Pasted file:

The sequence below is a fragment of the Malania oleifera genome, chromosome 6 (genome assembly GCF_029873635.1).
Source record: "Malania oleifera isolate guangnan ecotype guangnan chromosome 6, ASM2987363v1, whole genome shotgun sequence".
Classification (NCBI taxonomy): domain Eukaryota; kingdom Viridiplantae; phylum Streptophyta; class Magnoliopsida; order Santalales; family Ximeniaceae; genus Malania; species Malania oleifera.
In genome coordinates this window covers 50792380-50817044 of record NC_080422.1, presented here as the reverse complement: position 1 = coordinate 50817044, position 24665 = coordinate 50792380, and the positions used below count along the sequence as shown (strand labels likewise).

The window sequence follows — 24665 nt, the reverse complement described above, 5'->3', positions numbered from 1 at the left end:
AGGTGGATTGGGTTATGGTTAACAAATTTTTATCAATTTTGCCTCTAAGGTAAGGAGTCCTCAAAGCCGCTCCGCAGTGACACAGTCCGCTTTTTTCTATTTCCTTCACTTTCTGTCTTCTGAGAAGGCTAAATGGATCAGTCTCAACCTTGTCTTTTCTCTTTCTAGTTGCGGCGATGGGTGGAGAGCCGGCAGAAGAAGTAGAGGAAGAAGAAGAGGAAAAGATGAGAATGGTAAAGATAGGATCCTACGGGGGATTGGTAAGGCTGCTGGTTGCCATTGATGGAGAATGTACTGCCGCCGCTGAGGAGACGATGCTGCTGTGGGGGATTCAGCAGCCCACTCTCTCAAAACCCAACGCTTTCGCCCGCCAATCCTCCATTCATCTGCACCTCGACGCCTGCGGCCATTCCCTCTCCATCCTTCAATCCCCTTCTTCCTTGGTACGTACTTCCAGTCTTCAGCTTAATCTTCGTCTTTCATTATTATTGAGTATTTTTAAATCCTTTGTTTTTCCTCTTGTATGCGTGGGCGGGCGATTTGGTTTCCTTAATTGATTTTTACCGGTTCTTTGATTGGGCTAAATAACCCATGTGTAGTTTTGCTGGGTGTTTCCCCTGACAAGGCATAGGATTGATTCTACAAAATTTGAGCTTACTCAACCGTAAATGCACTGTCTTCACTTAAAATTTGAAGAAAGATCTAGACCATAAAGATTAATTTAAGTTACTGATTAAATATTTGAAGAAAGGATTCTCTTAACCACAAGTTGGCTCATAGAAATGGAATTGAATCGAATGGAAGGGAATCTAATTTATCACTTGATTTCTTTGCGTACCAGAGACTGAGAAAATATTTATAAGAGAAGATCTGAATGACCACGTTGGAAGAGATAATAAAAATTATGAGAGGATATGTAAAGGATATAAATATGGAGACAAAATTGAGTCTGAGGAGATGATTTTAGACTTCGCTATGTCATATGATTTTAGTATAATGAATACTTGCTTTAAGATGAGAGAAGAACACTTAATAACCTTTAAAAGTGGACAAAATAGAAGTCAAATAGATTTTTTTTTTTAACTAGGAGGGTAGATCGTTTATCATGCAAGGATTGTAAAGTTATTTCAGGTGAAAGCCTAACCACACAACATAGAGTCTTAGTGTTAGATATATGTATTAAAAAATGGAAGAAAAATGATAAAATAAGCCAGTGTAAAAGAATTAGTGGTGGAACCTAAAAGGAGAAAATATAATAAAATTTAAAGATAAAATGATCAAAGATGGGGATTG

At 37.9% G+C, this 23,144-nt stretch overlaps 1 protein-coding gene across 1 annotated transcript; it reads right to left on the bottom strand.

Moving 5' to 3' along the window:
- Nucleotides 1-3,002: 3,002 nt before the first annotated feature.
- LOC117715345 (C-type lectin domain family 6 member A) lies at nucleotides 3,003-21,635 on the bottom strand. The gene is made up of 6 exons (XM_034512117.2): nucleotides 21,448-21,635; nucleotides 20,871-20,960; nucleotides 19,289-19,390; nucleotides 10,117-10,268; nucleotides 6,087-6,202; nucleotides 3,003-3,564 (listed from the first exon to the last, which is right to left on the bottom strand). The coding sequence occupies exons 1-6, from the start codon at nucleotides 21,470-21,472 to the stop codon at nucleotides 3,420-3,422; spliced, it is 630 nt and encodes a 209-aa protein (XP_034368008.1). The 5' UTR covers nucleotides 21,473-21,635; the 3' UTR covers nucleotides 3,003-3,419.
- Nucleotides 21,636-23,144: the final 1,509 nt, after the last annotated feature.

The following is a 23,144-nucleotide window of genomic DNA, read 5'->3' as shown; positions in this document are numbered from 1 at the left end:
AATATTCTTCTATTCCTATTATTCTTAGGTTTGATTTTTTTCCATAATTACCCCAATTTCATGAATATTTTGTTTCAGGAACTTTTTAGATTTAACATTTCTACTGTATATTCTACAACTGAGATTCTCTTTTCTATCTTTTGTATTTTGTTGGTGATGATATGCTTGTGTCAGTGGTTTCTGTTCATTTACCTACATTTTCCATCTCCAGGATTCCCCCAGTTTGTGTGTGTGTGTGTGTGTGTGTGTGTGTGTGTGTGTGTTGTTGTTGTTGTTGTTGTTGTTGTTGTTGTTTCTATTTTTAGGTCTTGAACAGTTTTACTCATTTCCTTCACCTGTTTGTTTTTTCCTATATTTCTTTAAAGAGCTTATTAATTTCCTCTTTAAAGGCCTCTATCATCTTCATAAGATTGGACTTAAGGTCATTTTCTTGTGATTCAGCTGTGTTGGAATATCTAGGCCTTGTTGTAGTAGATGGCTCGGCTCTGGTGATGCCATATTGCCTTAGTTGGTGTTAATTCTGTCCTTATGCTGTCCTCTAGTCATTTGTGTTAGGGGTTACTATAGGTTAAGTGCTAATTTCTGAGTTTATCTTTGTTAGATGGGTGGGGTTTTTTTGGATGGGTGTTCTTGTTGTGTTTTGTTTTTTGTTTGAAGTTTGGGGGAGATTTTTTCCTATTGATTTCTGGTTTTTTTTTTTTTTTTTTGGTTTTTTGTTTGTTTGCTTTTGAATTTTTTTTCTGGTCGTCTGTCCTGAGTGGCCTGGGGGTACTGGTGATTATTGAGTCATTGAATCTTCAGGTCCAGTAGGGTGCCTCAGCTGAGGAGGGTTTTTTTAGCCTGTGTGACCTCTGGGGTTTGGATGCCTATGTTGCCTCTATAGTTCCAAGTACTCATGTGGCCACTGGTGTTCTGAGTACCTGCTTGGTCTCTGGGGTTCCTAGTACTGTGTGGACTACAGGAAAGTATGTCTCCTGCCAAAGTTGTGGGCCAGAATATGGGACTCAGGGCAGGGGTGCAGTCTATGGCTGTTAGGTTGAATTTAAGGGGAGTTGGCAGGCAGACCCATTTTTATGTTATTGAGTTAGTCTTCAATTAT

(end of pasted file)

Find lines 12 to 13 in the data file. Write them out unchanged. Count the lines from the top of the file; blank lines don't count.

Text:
The following is a 23,144-nucleotide window of genomic DNA, read 5'->3' as shown; positions in this document are numbered from 1 at the left end:
AATATTCTTCTATTCCTATTATTCTTAGGTTTGATTTTTTTCCATAATTACCCCAATTTCATGAATATTTTGTTTCAGGAACTTTTTAGATTTAACATTTCTACTGTATATTCTACAACTGAGATTCTCTTTTCTATCTTTTGTATTTTGTTGGTGATGATATGCTTGTGTCAGTGGTTTCTGTTCATTTACCTACATTTTCCATCTCCAGGATTCCCCCAGTTTGTGTGTGTGTGTGTGTGTGTGTGTGTGTGTGTGTGTGTTGTTGTTGTTGTTGTTGTTGTTGTTGTTGTTTCTATTTTTAGGTCTTGAACAGTTTTACTCATTTCCTTCACCTGTTTGTTTTTTCCTATATTTCTTTAAAGAGCTTATTAATTTCCTCTTTAAAGGCCTCTATCATCTTCATAAGATTGGACTTAAGGTCATTTTCTTGTGATTCAGCTGTGTTGGAATATCTAGGCCTTGTTGTAGTAGATGGCTCGGCTCTGGTGATGCCATATTGCCTTAGTTGGTGTTAATTCTGTCCTTATGCTGTCCTCTAGTCATTTGTGTTAGGGGTTACTATAGGTTAAGTGCTAATTTCTGAGTTTATCTTTGTTAGATGGGTGGGGTTTTTTTGGATGGGTGTTCTTGTTGTGTTTTGTTTTTTGTTTGAAGTTTGGGGGAGATTTTTTCCTATTGATTTCTGGTTTTTTTTTTTTTTTTTTGGTTTTTTGTTTGTTTGCTTTTGAATTTTTTTTCTGGTCGTCTGTCCTGAGTGGCCTGGGGGTACTGGTGATTATTGAGTCATTGAATCTTCAGGTCCAGTAGGGTGCCTCAGCTGAGGAGGGTTTTTTTAGCCTGTGTGACCTCTGGGGTTTGGATGCCTATGTTGCCTCTATAGTTCCAAGTACTCATGTGGCCACTGGTGTTCTGAGTACCTGCTTGGTCTCTGGGGTTCCTAGTACTGTGTGGACTACAGGAAAGTATGTCTCCTGCCAAAGTTGTGGGCCAGAATATGGGACTCAGGGCAGGGGTGCAGTCTATGGCTGTTAGGTTGAATTTAAGGGGAGTTGGCAGGCAGACCCATTTTTATGTTATTGAGTTAGTCTTCAATTAT